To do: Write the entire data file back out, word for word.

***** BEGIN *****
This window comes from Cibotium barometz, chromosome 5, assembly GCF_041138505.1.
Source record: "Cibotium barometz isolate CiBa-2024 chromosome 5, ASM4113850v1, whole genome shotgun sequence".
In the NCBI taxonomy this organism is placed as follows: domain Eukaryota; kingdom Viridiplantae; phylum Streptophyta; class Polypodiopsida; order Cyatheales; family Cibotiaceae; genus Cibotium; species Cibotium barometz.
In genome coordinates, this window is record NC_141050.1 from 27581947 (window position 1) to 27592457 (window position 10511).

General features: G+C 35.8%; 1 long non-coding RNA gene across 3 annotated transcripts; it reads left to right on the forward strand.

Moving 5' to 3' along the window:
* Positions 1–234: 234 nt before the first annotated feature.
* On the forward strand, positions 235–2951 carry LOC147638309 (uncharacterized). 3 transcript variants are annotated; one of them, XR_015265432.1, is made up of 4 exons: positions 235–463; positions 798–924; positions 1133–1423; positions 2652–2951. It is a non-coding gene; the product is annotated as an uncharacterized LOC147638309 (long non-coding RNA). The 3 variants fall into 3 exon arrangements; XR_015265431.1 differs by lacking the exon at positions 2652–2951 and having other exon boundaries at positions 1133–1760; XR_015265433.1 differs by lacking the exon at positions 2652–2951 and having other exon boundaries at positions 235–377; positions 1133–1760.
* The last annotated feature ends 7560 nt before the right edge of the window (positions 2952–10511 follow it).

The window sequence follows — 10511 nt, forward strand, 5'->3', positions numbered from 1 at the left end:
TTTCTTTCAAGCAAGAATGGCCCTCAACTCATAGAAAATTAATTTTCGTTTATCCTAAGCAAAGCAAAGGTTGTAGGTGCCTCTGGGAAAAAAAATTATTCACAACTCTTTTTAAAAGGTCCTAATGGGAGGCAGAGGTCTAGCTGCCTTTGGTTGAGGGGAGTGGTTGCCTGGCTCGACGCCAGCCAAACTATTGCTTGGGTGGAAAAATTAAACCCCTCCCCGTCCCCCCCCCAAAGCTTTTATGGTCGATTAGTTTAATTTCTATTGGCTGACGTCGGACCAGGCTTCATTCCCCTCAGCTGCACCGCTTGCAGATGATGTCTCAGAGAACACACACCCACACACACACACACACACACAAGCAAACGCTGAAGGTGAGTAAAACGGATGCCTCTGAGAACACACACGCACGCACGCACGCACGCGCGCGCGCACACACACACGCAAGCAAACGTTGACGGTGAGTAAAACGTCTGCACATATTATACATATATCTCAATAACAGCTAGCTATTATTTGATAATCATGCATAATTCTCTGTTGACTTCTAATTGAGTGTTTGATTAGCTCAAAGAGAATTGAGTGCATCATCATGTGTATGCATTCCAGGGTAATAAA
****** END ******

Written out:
This window comes from Cibotium barometz, chromosome 5, assembly GCF_041138505.1.
Source record: "Cibotium barometz isolate CiBa-2024 chromosome 5, ASM4113850v1, whole genome shotgun sequence".
In the NCBI taxonomy this organism is placed as follows: domain Eukaryota; kingdom Viridiplantae; phylum Streptophyta; class Polypodiopsida; order Cyatheales; family Cibotiaceae; genus Cibotium; species Cibotium barometz.
In genome coordinates, this window is record NC_141050.1 from 27581947 (window position 1) to 27592457 (window position 10511).

General features: G+C 35.8%; 1 long non-coding RNA gene across 3 annotated transcripts; it reads left to right on the forward strand.

Moving 5' to 3' along the window:
* Positions 1–234: 234 nt before the first annotated feature.
* On the forward strand, positions 235–2951 carry LOC147638309 (uncharacterized). 3 transcript variants are annotated; one of them, XR_015265432.1, is made up of 4 exons: positions 235–463; positions 798–924; positions 1133–1423; positions 2652–2951. It is a non-coding gene; the product is annotated as an uncharacterized LOC147638309 (long non-coding RNA). The 3 variants fall into 3 exon arrangements; XR_015265431.1 differs by lacking the exon at positions 2652–2951 and having other exon boundaries at positions 1133–1760; XR_015265433.1 differs by lacking the exon at positions 2652–2951 and having other exon boundaries at positions 235–377; positions 1133–1760.
* The last annotated feature ends 7560 nt before the right edge of the window (positions 2952–10511 follow it).

The window sequence follows — 10511 nt, forward strand, 5'->3', positions numbered from 1 at the left end:
TTTCTTTCAAGCAAGAATGGCCCTCAACTCATAGAAAATTAATTTTCGTTTATCCTAAGCAAAGCAAAGGTTGTAGGTGCCTCTGGGAAAAAAAATTATTCACAACTCTTTTTAAAAGGTCCTAATGGGAGGCAGAGGTCTAGCTGCCTTTGGTTGAGGGGAGTGGTTGCCTGGCTCGACGCCAGCCAAACTATTGCTTGGGTGGAAAAATTAAACCCCTCCCCGTCCCCCCCCCAAAGCTTTTATGGTCGATTAGTTTAATTTCTATTGGCTGACGTCGGACCAGGCTTCATTCCCCTCAGCTGCACCGCTTGCAGATGATGTCTCAGAGAACACACACCCACACACACACACACACACACAAGCAAACGCTGAAGGTGAGTAAAACGGATGCCTCTGAGAACACACACGCACGCACGCACGCACGCGCGCGCGCACACACACACGCAAGCAAACGTTGACGGTGAGTAAAACGTCTGCACATATTATACATATATCTCAATAACAGCTAGCTATTATTTGATAATCATGCATAATTCTCTGTTGACTTCTAATTGAGTGTTTGATTAGCTCAAAGAGAATTGAGTGCATCATCATGTGTATGCATTCCAGGGTAATAAA